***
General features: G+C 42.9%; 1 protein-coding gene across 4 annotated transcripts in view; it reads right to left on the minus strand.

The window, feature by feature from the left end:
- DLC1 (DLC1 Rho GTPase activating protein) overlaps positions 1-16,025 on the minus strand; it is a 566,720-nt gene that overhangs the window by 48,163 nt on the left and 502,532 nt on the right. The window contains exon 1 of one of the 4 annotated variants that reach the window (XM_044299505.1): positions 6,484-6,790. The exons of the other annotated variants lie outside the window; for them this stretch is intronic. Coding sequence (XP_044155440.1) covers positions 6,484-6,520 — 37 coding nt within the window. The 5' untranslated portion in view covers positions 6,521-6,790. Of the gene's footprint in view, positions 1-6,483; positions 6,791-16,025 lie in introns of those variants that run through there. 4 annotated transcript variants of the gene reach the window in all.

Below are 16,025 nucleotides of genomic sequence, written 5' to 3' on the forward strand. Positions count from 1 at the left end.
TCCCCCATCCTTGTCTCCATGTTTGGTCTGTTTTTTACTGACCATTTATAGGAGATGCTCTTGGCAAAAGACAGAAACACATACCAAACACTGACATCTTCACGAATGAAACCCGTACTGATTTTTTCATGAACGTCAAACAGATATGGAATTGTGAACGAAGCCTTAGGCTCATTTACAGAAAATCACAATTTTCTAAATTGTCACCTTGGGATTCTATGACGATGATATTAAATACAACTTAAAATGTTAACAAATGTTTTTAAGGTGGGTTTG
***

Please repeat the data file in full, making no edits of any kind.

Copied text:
General features: G+C 42.9%; 1 protein-coding gene across 4 annotated transcripts in view; it reads right to left on the minus strand.

The window, feature by feature from the left end:
- DLC1 (DLC1 Rho GTPase activating protein) overlaps positions 1-16,025 on the minus strand; it is a 566,720-nt gene that overhangs the window by 48,163 nt on the left and 502,532 nt on the right. The window contains exon 1 of one of the 4 annotated variants that reach the window (XM_044299505.1): positions 6,484-6,790. The exons of the other annotated variants lie outside the window; for them this stretch is intronic. Coding sequence (XP_044155440.1) covers positions 6,484-6,520 — 37 coding nt within the window. The 5' untranslated portion in view covers positions 6,521-6,790. Of the gene's footprint in view, positions 1-6,483; positions 6,791-16,025 lie in introns of those variants that run through there. 4 annotated transcript variants of the gene reach the window in all.

Below are 16,025 nucleotides of genomic sequence, written 5' to 3' on the forward strand. Positions count from 1 at the left end.
TCCCCCATCCTTGTCTCCATGTTTGGTCTGTTTTTTACTGACCATTTATAGGAGATGCTCTTGGCAAAAGACAGAAACACATACCAAACACTGACATCTTCACGAATGAAACCCGTACTGATTTTTTCATGAACGTCAAACAGATATGGAATTGTGAACGAAGCCTTAGGCTCATTTACAGAAAATCACAATTTTCTAAATTGTCACCTTGGGATTCTATGACGATGATATTAAATACAACTTAAAATGTTAACAAATGTTTTTAAGGTGGGTTTG